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The Career Navigator: Don't Pay Me for Doing What I Love

Getting paid for loving what you do is making the most of the gifts you’ve been given.

My wife, Pamela Kleibrink Thompson, is a career coach whose clients are often talented, creative people. Some are not using those talents to produce income, and their reasoning is, “If I did that for money, it’d take all the fun out of it.” I never heard anything so absurd.

If one has a talent–whether to capture images, create music, spin yarns or conjure any other imaginative work–wouldn’t it be desirable to profit from it? Isn’t it an incredible gift to know that your talent will enrich you as you enrich the world? 

If one cannot profit by doing something one loves, then it follows that one must make a living doing something one does not love. In such a career, one can have little hope for success. To excel at anything requires great effort and determination. To excel at something one has no enthusiasm for is impossible.  

Most people spend a substantial portion of their lives working, talking about work, thinking about work, commuting to and from work and recovering from work. Work takes up most of our waking lives. What is the advantage of spending that much time doing something that doesn’t please or excite you?

This issue comes up often with creative people, but the principle is even clearer with “non-creative” jobs. Can you imagine someone who empties septic tanks or resurfaces parking lots as a hobby being offered compensation for such jobs? Would that person say, “No, getting paid would take all the fun out of it.” Rather, getting paid for doing something one enjoys makes it possible to do it more often.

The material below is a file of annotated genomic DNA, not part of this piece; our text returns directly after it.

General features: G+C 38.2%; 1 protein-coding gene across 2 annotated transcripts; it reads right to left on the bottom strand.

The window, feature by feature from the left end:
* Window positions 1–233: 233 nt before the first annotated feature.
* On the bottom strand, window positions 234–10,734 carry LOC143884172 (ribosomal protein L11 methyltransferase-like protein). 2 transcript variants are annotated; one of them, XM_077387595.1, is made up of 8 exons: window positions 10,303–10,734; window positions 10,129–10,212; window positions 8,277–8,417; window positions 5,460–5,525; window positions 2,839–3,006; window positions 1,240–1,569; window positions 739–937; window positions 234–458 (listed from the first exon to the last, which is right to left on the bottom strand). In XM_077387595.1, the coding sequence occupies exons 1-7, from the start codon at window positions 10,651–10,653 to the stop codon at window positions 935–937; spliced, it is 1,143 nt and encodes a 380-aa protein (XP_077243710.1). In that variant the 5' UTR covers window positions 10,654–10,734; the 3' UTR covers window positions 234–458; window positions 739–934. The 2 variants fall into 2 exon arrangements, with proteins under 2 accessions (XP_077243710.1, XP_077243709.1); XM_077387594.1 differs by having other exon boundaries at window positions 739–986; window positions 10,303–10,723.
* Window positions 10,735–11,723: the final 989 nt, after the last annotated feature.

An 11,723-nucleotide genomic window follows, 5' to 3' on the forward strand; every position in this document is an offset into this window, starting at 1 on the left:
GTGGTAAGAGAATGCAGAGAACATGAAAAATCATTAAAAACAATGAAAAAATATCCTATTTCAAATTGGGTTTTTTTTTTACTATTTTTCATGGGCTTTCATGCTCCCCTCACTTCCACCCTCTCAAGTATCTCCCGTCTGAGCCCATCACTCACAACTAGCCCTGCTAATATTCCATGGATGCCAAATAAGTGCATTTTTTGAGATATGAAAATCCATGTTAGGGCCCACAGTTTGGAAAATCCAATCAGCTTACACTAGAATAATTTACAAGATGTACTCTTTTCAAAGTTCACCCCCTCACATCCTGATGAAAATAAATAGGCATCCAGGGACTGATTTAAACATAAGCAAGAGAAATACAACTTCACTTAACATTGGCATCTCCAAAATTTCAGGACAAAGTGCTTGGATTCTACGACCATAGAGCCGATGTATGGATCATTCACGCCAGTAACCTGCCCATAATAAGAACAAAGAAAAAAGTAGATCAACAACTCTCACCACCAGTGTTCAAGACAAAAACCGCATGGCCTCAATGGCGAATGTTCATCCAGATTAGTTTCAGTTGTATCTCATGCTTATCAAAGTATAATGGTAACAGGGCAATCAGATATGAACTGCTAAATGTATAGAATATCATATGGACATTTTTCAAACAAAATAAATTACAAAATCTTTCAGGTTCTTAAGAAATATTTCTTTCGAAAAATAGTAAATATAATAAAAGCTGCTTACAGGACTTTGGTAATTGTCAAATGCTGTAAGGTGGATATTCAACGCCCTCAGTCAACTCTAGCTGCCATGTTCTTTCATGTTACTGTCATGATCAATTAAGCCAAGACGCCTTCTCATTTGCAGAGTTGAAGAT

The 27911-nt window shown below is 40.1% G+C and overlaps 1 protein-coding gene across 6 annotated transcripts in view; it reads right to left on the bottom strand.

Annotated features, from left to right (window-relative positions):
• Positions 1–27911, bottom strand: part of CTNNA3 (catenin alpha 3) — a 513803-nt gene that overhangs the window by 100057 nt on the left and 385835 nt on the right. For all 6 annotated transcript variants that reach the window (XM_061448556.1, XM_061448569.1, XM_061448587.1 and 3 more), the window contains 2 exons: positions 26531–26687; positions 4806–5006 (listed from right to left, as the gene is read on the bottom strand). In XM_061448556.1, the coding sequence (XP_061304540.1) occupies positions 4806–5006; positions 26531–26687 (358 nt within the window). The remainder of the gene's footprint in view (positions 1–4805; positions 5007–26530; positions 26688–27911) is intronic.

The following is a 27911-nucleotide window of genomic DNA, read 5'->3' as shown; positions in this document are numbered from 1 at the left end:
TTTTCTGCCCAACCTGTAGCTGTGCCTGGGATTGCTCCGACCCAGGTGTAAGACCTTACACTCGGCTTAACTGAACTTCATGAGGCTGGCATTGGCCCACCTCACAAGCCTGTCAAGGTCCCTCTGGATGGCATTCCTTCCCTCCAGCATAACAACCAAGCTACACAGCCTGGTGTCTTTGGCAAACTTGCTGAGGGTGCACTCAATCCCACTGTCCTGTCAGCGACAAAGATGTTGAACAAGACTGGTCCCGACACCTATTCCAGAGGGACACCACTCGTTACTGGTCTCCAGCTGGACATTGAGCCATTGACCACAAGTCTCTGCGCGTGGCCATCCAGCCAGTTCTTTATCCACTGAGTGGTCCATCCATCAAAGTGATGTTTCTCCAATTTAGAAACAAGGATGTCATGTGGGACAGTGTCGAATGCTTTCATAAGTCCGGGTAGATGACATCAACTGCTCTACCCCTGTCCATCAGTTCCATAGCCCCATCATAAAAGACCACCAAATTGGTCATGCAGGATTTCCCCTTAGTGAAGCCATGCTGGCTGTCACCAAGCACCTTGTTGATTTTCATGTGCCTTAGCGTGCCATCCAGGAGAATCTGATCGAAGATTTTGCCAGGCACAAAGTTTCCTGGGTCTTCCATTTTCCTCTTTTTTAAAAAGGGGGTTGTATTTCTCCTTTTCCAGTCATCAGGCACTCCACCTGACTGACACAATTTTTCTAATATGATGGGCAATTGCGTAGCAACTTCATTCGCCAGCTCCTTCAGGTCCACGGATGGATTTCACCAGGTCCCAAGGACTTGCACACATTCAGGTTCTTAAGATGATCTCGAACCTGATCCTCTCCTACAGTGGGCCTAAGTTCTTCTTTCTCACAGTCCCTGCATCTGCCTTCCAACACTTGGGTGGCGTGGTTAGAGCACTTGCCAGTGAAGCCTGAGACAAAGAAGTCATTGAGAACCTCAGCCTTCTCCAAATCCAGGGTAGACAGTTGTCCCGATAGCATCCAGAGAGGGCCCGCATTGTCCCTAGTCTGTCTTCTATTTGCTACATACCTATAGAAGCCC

People work hard at jobs they don’t particularly like to make enough money to do what they want after work or on weekends or on an annual vacation. If they could make money at something they love, it makes the job more enjoyable and makes the time off no less enjoyable.  

Did Picasso paint, did David Lean make movies, did Bruce Lee practice martial arts just so they could afford two-week annual vacations? No, they loved what they did, and that enthusiasm for their work enabled them to excel.

Being paid to do what you love is not dispiriting. It is the secret to making the most of the gifts you have and the life you’ve been given.


Lance Thompson is a writer, script doctor and actor living in Idaho. He can be reached at